Housing report

None of the federal parties propose doing enough for housing: report

A UBC research lab says no federal party has a platform that will “restore housing affordability for all.”

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According to a nonpartisan research group from the University of British Columbia, none of the major federal political parties currently in place in British Columbia have proposed housing policies that would restore housing affordability.

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The group scored the election platforms of the federal Conservative, Liberal, NDP and Green parties using the group’s housing affordability policy framework measures.

Paul Kershaw, founder of Squeeze Generation and associate professor in the School of Population and Public Health at UBC, said he was glad to see all the leaders recognize that the housing crisis was a “multi-faceted problem,” but noted that none of the parties seemed unwilling to address the underlying problem. issues that push home prices out of reach for young Canadians and newcomers.

“To restore affordability for all, we’re really going to have to change policy to help house prices stagnate so profits can catch up,” Kershaw said. “Imagine an escalator going up very quickly. Rising indexation is soaring house prices. The party leaders offer to get down the escalator faster than they’ve ever done before, but they can’t run fast enough.

None of them suggest we slow down the escalator, he said.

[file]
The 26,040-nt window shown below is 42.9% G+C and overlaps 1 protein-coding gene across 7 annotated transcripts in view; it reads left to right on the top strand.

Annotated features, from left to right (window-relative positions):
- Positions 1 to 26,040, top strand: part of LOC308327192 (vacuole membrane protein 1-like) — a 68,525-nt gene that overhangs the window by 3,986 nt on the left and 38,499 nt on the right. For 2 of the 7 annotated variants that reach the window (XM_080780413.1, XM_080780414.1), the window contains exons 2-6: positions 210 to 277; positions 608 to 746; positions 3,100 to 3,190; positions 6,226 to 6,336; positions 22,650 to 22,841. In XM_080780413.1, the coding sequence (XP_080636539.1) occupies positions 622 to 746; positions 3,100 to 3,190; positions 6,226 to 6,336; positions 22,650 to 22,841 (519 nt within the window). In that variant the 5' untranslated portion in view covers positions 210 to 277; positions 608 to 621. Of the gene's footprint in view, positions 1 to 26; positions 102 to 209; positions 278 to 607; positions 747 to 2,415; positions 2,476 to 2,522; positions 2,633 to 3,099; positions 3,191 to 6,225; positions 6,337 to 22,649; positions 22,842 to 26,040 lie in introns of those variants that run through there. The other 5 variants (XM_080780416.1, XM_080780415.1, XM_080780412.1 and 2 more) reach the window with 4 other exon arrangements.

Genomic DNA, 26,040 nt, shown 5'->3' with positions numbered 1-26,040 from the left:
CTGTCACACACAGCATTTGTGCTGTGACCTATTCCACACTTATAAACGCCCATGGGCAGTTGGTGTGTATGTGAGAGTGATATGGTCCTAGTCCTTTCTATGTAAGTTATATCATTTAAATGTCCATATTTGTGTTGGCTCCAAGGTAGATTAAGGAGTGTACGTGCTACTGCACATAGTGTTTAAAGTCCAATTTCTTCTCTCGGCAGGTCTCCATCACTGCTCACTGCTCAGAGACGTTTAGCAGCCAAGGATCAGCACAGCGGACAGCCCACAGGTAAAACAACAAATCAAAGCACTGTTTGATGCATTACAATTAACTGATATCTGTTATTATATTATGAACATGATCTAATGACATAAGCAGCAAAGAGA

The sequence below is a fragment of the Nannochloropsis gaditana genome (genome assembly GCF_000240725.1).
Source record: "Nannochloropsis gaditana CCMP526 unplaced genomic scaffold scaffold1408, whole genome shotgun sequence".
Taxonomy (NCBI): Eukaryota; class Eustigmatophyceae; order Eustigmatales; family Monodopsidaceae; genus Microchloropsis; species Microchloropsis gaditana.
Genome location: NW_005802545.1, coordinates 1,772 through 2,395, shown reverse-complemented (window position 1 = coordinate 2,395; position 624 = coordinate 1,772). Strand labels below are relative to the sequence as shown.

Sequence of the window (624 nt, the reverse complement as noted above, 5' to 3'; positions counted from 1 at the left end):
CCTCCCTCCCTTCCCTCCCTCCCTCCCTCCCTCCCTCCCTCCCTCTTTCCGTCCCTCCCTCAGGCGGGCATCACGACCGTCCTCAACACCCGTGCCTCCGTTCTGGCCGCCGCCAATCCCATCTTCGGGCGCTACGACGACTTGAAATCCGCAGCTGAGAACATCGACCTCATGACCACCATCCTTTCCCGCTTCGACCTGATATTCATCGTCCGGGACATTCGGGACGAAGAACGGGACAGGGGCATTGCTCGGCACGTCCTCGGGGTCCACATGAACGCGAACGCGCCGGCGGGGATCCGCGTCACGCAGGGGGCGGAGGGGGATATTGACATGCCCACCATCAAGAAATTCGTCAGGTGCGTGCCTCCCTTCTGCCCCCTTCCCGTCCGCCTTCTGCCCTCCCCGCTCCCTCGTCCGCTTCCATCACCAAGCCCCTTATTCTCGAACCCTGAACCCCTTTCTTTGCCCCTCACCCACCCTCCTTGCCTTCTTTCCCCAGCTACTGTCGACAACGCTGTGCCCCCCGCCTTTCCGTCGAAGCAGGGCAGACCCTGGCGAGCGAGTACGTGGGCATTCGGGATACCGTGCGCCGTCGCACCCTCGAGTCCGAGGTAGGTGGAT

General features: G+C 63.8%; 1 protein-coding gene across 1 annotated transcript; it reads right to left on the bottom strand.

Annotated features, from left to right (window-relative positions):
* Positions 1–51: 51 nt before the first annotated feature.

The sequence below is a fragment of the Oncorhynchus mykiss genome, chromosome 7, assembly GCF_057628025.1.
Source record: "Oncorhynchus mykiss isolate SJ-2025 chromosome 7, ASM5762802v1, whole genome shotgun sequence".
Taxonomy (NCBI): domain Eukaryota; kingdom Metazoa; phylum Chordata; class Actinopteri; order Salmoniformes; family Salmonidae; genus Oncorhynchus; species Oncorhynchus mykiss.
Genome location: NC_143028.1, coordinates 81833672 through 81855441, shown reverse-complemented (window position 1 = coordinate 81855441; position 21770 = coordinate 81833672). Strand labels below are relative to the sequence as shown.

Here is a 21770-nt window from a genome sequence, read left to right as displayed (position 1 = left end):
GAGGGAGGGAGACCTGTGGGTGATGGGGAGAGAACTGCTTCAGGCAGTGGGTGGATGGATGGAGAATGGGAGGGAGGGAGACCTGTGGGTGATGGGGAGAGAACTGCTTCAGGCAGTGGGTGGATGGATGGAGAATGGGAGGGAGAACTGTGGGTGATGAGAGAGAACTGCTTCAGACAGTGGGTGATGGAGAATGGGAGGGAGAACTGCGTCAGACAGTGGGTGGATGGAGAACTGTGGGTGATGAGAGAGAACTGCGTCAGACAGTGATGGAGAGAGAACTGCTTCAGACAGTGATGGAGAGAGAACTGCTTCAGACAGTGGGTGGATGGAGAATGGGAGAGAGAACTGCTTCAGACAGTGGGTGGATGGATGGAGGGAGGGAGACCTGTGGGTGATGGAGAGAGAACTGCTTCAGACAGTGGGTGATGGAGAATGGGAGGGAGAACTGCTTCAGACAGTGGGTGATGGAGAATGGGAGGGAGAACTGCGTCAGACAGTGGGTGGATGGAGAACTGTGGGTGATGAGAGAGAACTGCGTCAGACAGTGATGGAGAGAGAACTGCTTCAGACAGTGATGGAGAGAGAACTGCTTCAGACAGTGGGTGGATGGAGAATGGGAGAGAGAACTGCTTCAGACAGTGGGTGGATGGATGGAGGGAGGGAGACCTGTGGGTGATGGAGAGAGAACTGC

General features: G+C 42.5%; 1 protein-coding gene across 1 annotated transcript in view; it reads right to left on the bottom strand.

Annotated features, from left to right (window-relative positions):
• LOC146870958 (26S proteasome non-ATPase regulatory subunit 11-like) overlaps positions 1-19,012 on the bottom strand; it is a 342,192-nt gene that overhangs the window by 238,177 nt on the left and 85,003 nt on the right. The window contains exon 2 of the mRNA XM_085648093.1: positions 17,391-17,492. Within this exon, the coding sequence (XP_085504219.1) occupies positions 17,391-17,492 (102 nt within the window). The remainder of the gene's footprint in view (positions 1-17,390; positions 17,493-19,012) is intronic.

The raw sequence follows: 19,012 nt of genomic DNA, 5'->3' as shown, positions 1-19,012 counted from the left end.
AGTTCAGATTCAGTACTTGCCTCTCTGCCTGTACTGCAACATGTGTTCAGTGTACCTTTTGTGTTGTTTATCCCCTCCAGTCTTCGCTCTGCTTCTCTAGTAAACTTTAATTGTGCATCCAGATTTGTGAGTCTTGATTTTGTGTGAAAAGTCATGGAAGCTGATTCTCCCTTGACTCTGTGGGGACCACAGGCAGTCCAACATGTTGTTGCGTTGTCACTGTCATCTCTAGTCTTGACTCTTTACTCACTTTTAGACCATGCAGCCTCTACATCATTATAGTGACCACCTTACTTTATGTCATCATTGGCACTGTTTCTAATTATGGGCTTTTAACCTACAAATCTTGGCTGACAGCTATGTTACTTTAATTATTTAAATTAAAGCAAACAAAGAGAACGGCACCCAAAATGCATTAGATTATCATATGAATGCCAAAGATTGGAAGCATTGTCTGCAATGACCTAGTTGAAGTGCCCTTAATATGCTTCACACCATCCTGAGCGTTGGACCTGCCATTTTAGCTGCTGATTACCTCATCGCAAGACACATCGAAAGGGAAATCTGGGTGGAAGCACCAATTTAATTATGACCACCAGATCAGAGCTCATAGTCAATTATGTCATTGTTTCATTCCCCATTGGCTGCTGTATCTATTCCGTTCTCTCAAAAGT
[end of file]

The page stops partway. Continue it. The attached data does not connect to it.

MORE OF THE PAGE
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“We’ve allowed this housing affordability crisis to grow to such an extent that we need to fundamentally disrupt the status quo,” Kershaw said. “It’s not just a foreign buyer, money launderer or house thief. It is ordinary Canadian households who are accustomed to betting on high and rising house prices for their financial security.

He said there is a fundamental conflict between the desire to make housing more affordable and treating it as an investment by encouraging home values ​​to rise – something that policy makers and ordinary Canadians alike must grapple with. .

He pointed a recent Angus Reid poll which found that 62 per cent of Metro Vancouver residents want house prices to fall.

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“Canadians are saying, ‘Hey, we’re open to falling house prices,'” Kershaw said, and suggested that politicians need to “catch up” with changing public opinion on housing.

According to the report, the Liberal plan is the most comprehensive, achieving two-thirds of the actions. The Greens and NDP promises meet a third – with a focus on providing non-profit housing. The Conservatives promise to act on a quarter, largely with a focus on the market.

The report assessed party platforms using 15 criteria in five main areas: having clear objectives and principles; increase non-market housing; addressing housing market issues; tackling the steady rise in home values; and governance and data collection.

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This is the first of several reports planned by Generation Squeeze during the election campaign.

ngriffiths@postmedia.com

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